Crossing the boundaries of design, sculpture, ceramics, film, and photography, Taikkun Li firmly believes that breakthrough innovation occurs when we bring down boundaries and encourage disciplines to learn from each other.
We couldn't agree more.
"Born into a cultural family, I readily attribute my earliest art education to my father, a renowned connoisseur of Chinese painting. My father opened that first door to the "ancient wisdom."
Among my study of the great masters, Duchamp stands out for the way in which his work has influenced me, freeing me from limitations and boundaries, and teaching
by his example that everything in life can be artistic creation." (Taikkun Li)
Another ongoing project dating back to 2001, is Drinking Tea, by Lei Xue (b. 1974).
Again, Chinese painter, photographer, sculptor and video artist, he merges modernity and ancient tradition in his creative work. In Drinking Tea, a wide range of crumpled can sculptures has been made out of white porcelain and featuring painted blue patterns and motifs inspired by Ming Dynasty.
For the artist, our restless and disregarding consumption of canned drinks can be dramatically compared to the Tea Cerimony during the Ming Dynasty. If you ever read haiku poems, you know what I mean:
.茶の煙柳と共にそよぐ也 cha no kemuri yanagi to tomo ni soyogu nari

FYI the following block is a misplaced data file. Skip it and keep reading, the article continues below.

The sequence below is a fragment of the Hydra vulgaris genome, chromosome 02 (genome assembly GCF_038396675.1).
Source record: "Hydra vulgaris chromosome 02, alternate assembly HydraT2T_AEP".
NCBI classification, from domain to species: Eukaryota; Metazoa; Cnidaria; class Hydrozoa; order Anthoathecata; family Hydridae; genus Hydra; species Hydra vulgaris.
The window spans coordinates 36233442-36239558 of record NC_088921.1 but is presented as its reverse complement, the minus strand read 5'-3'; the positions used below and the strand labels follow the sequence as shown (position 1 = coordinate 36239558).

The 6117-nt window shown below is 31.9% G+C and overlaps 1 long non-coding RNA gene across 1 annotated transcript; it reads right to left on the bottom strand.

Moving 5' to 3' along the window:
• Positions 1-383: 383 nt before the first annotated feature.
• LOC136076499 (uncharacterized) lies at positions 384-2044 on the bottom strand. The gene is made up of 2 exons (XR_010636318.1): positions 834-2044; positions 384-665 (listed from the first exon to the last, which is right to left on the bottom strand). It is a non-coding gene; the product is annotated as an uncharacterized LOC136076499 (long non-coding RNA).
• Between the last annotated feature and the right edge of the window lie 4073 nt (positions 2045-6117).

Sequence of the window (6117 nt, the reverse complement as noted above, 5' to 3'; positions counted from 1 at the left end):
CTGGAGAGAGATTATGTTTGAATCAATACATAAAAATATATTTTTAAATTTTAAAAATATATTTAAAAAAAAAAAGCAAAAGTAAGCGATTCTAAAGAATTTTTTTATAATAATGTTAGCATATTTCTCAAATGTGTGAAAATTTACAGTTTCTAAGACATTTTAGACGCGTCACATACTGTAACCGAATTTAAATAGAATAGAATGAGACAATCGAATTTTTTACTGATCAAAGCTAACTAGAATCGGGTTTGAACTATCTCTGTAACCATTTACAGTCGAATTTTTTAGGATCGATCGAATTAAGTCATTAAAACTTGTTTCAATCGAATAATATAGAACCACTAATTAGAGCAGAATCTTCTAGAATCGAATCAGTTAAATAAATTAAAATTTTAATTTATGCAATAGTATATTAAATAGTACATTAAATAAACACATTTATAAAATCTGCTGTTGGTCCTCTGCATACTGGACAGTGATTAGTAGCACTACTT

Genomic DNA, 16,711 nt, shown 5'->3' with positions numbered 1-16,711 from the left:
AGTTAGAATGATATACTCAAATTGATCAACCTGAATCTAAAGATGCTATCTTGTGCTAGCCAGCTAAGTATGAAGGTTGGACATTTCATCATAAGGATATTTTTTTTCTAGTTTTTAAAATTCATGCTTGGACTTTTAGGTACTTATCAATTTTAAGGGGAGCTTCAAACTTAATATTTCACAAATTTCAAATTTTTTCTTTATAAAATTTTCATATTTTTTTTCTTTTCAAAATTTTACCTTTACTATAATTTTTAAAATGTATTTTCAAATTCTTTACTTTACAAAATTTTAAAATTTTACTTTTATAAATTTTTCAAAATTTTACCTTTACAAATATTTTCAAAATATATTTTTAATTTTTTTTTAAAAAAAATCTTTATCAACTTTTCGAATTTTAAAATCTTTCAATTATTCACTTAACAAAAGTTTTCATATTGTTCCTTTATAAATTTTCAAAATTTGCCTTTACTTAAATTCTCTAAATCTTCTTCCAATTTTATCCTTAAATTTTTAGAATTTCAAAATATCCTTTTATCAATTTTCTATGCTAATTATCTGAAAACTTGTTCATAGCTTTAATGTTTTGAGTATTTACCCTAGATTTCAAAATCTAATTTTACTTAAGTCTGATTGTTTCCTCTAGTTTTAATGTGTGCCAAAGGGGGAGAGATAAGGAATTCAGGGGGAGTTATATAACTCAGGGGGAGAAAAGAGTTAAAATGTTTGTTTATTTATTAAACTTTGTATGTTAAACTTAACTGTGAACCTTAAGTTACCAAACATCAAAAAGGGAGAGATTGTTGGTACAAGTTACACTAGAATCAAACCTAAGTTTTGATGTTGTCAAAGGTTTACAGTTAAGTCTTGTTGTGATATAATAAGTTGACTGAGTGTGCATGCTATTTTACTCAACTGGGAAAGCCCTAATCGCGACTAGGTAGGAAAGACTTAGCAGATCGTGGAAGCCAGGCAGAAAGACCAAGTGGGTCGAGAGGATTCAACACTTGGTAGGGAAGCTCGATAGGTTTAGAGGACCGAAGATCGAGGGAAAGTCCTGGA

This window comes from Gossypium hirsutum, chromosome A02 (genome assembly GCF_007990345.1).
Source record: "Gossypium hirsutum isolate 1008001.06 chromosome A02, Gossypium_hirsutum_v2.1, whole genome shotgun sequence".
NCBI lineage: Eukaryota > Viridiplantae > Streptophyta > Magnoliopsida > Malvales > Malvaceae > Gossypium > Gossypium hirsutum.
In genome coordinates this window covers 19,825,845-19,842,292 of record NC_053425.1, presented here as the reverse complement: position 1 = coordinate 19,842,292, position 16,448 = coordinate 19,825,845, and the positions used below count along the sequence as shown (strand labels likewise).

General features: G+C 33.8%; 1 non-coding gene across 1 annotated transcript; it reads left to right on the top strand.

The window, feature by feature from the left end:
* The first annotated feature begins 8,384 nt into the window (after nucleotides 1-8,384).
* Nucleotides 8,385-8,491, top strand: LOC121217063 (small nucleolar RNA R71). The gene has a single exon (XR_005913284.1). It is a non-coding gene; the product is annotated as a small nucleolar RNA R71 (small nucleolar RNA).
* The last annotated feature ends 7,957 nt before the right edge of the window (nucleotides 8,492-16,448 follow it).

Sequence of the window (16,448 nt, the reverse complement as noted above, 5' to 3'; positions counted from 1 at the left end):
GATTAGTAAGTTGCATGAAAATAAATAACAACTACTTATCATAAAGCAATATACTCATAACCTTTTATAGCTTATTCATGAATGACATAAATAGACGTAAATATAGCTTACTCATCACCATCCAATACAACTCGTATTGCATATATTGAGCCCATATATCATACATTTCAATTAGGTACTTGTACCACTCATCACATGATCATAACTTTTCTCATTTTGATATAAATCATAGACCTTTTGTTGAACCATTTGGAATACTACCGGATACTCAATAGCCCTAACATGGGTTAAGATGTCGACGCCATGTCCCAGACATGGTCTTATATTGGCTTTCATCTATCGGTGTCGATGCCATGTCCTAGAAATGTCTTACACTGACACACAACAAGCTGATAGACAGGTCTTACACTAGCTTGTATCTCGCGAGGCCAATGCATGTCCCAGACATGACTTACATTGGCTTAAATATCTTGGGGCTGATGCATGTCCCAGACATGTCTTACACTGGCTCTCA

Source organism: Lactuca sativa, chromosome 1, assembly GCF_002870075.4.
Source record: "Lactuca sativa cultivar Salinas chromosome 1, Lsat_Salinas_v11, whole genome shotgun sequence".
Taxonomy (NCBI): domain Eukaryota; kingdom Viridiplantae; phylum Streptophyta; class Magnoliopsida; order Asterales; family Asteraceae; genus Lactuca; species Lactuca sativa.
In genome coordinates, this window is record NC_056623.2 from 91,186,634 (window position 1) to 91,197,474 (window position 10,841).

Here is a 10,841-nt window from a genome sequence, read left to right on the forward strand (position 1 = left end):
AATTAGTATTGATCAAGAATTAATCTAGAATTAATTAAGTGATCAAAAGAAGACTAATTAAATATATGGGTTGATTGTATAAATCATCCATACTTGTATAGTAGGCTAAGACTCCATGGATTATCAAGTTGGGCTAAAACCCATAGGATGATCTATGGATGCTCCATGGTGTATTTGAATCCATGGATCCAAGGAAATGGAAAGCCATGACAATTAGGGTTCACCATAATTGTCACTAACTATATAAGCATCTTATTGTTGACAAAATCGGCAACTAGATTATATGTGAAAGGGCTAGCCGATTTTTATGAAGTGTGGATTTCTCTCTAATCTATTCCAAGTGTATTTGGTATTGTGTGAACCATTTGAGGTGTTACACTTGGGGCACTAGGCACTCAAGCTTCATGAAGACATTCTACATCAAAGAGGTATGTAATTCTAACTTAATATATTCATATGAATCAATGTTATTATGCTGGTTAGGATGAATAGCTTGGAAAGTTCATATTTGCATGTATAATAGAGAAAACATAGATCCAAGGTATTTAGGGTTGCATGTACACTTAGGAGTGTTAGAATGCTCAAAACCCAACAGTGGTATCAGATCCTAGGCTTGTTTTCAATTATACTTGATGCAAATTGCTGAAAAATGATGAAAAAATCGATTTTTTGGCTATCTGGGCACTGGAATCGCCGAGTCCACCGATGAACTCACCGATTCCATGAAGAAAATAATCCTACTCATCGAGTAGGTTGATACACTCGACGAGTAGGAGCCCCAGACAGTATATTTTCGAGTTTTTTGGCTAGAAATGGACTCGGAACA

The tea smoke and the willow together trembling
.朝々や茶がむまく成る霧おりる asa-asa ya cha ga mumaku naru kiri oriru
Morning after morning my tea tastes better… falling mist
(Both haikus are by Kobayashi Issa, an 18th/19th century Japanese poet from the village of Kashiwabara in the mountains of Japan’s Shinano Province.)
Least, but not last, Keiko Fukazawa’s (b. 1955) Made in China series, reflecting the artist's numerous art residencies spent in China’s Jingdezhen province, known as the "Porcelain Capital" for its 2000 year old tradition of blue-and-white pottery.
Pottery craftmanship reached a zenith during the Song Dynasty, itself a period of great social and economic change when a highly aestheticized way of life was prized inside the court and out.
Contemporary Chinese pottery sculptures are fairly juxtaposing two visions, not necessarily resonating.
“Today, such issues as ‘Old v. New’, ‘Progress vs. Regression’, ‘Nature vs. Industrialization’, ‘Community vs. The Individual’ and ‘Communism vs. Capitalism’ are challenging China. In my work, I want to find and express the tension, truth, irony and drama at the point at which all these opposites meet, however chaotic that point may be” – says the artist.